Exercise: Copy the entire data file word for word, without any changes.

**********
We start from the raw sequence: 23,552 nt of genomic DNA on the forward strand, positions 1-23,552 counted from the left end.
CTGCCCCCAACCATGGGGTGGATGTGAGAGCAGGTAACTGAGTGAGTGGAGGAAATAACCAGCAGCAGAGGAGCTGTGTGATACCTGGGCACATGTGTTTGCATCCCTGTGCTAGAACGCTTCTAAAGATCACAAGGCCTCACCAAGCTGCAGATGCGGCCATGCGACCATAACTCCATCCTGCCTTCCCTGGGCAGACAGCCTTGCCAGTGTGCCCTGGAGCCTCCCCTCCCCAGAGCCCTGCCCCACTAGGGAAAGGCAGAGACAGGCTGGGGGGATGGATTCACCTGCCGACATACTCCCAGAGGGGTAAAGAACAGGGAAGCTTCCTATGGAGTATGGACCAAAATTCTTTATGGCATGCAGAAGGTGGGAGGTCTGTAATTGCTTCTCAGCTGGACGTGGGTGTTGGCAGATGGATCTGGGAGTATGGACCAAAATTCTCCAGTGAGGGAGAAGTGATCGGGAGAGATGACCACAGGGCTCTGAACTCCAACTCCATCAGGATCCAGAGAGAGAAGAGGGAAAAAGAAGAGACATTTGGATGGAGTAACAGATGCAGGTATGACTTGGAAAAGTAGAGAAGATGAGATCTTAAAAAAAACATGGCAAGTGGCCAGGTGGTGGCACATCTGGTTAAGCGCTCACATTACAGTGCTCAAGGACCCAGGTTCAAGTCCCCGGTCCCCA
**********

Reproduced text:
We start from the raw sequence: 23,552 nt of genomic DNA on the forward strand, positions 1-23,552 counted from the left end.
CTGCCCCCAACCATGGGGTGGATGTGAGAGCAGGTAACTGAGTGAGTGGAGGAAATAACCAGCAGCAGAGGAGCTGTGTGATACCTGGGCACATGTGTTTGCATCCCTGTGCTAGAACGCTTCTAAAGATCACAAGGCCTCACCAAGCTGCAGATGCGGCCATGCGACCATAACTCCATCCTGCCTTCCCTGGGCAGACAGCCTTGCCAGTGTGCCCTGGAGCCTCCCCTCCCCAGAGCCCTGCCCCACTAGGGAAAGGCAGAGACAGGCTGGGGGGATGGATTCACCTGCCGACATACTCCCAGAGGGGTAAAGAACAGGGAAGCTTCCTATGGAGTATGGACCAAAATTCTTTATGGCATGCAGAAGGTGGGAGGTCTGTAATTGCTTCTCAGCTGGACGTGGGTGTTGGCAGATGGATCTGGGAGTATGGACCAAAATTCTCCAGTGAGGGAGAAGTGATCGGGAGAGATGACCACAGGGCTCTGAACTCCAACTCCATCAGGATCCAGAGAGAGAAGAGGGAAAAAGAAGAGACATTTGGATGGAGTAACAGATGCAGGTATGACTTGGAAAAGTAGAGAAGATGAGATCTTAAAAAAAACATGGCAAGTGGCCAGGTGGTGGCACATCTGGTTAAGCGCTCACATTACAGTGCTCAAGGACCCAGGTTCAAGTCCCCGGTCCCCA